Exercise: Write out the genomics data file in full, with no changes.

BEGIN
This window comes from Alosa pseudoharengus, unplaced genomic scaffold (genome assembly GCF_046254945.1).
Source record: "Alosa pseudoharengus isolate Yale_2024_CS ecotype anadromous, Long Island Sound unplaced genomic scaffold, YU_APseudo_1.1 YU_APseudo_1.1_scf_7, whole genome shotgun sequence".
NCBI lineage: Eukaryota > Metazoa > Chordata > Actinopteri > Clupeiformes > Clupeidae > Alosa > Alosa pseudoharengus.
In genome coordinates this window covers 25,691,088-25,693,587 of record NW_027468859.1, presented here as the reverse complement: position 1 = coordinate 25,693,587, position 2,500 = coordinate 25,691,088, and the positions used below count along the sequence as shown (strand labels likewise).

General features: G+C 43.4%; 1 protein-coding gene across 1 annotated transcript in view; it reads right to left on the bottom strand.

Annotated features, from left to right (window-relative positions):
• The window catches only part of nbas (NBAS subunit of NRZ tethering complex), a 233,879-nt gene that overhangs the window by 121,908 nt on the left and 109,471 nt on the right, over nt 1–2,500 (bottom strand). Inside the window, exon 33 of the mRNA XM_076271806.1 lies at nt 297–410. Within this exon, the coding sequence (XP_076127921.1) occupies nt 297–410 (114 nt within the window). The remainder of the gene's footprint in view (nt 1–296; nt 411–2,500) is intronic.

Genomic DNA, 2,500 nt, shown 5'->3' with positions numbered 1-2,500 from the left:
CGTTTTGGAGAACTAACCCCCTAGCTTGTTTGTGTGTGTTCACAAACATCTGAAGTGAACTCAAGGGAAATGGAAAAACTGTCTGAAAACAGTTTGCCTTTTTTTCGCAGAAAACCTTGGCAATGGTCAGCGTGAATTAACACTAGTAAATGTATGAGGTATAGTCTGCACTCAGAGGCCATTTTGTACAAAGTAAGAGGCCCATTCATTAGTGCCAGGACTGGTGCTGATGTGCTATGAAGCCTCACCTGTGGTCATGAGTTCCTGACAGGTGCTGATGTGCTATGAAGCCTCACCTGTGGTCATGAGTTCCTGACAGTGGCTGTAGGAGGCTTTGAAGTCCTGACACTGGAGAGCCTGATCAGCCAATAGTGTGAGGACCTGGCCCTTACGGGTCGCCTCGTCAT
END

This window comes from Alosa pseudoharengus, unplaced genomic scaffold (genome assembly GCF_046254945.1).
Source record: "Alosa pseudoharengus isolate Yale_2024_CS ecotype anadromous, Long Island Sound unplaced genomic scaffold, YU_APseudo_1.1 YU_APseudo_1.1_scf_7, whole genome shotgun sequence".
NCBI lineage: Eukaryota > Metazoa > Chordata > Actinopteri > Clupeiformes > Clupeidae > Alosa > Alosa pseudoharengus.
In genome coordinates this window covers 25,691,088-25,693,587 of record NW_027468859.1, presented here as the reverse complement: position 1 = coordinate 25,693,587, position 2,500 = coordinate 25,691,088, and the positions used below count along the sequence as shown (strand labels likewise).

General features: G+C 43.4%; 1 protein-coding gene across 1 annotated transcript in view; it reads right to left on the bottom strand.

Annotated features, from left to right (window-relative positions):
• The window catches only part of nbas (NBAS subunit of NRZ tethering complex), a 233,879-nt gene that overhangs the window by 121,908 nt on the left and 109,471 nt on the right, over nt 1–2,500 (bottom strand). Inside the window, exon 33 of the mRNA XM_076271806.1 lies at nt 297–410. Within this exon, the coding sequence (XP_076127921.1) occupies nt 297–410 (114 nt within the window). The remainder of the gene's footprint in view (nt 1–296; nt 411–2,500) is intronic.

Genomic DNA, 2,500 nt, shown 5'->3' with positions numbered 1-2,500 from the left:
CGTTTTGGAGAACTAACCCCCTAGCTTGTTTGTGTGTGTTCACAAACATCTGAAGTGAACTCAAGGGAAATGGAAAAACTGTCTGAAAACAGTTTGCCTTTTTTTCGCAGAAAACCTTGGCAATGGTCAGCGTGAATTAACACTAGTAAATGTATGAGGTATAGTCTGCACTCAGAGGCCATTTTGTACAAAGTAAGAGGCCCATTCATTAGTGCCAGGACTGGTGCTGATGTGCTATGAAGCCTCACCTGTGGTCATGAGTTCCTGACAGGTGCTGATGTGCTATGAAGCCTCACCTGTGGTCATGAGTTCCTGACAGTGGCTGTAGGAGGCTTTGAAGTCCTGACACTGGAGAGCCTGATCAGCCAATAGTGTGAGGACCTGGCCCTTACGGGTCGCCTCGTCAT